Smartphones have become characterized by their general computing abilities. The emergence of HTML 5 will further close the distinguishing gaps between smartphones and desktop/notebook machines.

Currently, most people tend to think of "Computers" as x86 machines running a "Desktop" Operating System (Win XP, Apple's OSX, Ubuntu Linux, etc). Granted, they may generally not realize that's what they have in mind.

The use of BIOS/EFI, as a hardware abstraction interface for software is a major architectural property that leaves a notable distinction between how operating environments operate on an x86 machine versus an ARM machine (and related machines often implemented in the Smartphone space). I think it's fair to speculate this distinction will be resolved within the next several years.

By strict definition "smartphones", certainly are computers. And they are extremely comparable, across the range of machines that constitute "Computers", to x86 machines (as used for Desktop and Laptop computing devices). However, in the context that the general population applies the term "Computer" (by which they mean something running a desktop operating system), a smartphone presently falls outside of the context of the term.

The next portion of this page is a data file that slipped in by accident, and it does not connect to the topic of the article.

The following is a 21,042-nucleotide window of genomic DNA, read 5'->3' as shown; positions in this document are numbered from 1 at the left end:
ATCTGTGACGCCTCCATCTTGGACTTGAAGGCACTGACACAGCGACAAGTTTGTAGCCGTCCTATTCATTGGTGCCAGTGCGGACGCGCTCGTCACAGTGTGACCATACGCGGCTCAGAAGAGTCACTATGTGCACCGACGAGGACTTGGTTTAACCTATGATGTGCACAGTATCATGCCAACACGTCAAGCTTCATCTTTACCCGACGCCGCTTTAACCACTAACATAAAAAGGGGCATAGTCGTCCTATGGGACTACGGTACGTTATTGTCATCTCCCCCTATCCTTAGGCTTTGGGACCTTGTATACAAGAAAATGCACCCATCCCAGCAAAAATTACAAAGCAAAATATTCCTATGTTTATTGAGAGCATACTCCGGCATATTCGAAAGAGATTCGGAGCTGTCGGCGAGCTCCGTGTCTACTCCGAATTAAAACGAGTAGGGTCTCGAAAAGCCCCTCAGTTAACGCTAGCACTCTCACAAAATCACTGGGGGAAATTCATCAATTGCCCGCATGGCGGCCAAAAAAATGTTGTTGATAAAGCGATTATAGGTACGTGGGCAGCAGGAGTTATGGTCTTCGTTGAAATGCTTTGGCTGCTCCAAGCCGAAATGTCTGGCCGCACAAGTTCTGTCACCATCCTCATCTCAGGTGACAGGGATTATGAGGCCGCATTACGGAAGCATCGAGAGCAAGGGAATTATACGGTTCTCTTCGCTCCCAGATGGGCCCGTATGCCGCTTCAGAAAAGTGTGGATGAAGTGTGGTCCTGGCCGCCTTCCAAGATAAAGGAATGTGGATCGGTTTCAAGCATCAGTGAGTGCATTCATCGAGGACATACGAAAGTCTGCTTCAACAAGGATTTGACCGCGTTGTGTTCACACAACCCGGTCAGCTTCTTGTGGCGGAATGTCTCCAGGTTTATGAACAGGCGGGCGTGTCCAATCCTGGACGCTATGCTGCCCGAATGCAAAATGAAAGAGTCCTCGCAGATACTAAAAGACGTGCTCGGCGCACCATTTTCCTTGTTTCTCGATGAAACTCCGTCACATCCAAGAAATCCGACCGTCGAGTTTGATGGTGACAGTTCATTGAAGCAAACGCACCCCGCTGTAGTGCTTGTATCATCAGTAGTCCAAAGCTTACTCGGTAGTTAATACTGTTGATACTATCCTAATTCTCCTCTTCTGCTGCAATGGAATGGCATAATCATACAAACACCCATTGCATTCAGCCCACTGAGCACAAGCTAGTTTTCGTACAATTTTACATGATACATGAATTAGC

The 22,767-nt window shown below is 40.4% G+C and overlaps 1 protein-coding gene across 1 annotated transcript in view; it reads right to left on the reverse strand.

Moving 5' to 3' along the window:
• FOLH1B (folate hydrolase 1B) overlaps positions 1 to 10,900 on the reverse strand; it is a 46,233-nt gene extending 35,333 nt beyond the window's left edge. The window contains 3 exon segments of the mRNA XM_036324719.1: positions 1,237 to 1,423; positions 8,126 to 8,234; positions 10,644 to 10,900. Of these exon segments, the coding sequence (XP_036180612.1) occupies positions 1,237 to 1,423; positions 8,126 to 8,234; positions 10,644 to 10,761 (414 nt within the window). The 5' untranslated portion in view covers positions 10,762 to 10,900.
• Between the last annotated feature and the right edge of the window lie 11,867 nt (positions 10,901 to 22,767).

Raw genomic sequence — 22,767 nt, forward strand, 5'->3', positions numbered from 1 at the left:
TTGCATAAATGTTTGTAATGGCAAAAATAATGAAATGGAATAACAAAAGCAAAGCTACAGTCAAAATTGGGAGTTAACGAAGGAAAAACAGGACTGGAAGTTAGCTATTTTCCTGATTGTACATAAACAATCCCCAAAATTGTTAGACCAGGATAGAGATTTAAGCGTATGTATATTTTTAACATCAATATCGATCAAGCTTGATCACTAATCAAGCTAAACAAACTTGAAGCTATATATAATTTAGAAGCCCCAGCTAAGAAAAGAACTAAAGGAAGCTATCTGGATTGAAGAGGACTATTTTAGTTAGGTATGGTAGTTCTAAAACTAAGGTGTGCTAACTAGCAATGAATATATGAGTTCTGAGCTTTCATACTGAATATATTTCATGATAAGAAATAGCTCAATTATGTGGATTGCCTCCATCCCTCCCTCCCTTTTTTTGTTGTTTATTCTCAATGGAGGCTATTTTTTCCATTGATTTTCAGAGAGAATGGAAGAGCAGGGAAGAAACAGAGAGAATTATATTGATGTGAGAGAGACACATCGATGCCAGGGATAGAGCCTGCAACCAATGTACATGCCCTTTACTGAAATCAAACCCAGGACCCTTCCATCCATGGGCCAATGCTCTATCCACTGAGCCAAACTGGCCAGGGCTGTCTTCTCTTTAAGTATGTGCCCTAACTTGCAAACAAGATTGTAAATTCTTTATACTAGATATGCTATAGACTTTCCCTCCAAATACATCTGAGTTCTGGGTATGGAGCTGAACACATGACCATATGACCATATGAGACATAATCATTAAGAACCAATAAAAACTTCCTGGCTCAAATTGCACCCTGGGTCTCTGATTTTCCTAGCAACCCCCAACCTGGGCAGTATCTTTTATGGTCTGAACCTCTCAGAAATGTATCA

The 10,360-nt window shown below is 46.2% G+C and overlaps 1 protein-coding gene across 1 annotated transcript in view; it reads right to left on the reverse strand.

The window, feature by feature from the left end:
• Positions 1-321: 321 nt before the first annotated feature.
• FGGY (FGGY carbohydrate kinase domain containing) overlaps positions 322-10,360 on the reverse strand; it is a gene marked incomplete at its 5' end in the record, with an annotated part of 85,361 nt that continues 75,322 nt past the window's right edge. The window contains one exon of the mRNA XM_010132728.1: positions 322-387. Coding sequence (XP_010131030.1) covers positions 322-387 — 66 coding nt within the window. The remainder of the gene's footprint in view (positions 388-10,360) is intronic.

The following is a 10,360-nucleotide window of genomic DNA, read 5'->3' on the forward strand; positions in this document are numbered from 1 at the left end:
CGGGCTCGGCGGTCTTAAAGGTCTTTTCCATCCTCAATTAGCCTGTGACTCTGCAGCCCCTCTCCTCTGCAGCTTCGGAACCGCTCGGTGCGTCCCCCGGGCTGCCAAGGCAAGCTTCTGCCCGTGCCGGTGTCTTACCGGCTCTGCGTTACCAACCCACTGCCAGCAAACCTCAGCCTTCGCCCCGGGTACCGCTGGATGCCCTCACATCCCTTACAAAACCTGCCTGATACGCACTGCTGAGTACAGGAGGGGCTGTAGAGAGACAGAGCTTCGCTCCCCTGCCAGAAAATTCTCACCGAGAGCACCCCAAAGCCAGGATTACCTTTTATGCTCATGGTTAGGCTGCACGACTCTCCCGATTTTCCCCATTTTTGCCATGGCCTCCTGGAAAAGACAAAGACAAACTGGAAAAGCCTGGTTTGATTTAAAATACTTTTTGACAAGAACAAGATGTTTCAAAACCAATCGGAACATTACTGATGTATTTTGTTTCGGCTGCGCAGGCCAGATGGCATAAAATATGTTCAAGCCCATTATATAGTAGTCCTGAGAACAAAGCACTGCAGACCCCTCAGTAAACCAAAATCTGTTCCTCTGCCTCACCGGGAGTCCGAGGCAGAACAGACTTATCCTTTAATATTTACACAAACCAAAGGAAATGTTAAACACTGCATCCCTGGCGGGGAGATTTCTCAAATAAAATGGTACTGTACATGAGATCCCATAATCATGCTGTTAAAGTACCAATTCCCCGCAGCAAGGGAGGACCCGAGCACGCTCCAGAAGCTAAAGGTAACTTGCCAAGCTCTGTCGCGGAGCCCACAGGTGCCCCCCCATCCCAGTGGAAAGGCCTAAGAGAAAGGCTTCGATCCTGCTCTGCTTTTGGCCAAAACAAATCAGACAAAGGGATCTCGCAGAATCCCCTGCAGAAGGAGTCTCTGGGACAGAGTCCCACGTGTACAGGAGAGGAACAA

As Smartphones continue to develop, we will very soon see this distinction evaporate. With the emergence of cloud computing, improved network communications, HTML 5 and more efficient hardware (in all dimensions), the tasks that we use Desktop Computers for will expand well beyond such devices and be driven by a wider range of devices - all of which will always fall within the strict definition of what a Computer fundamentally is.

In closing, none of this really matters anyway. It's entirely a matter of definition. If enough people band together and decide the meaning of a term, then the rest tend to accept that definition.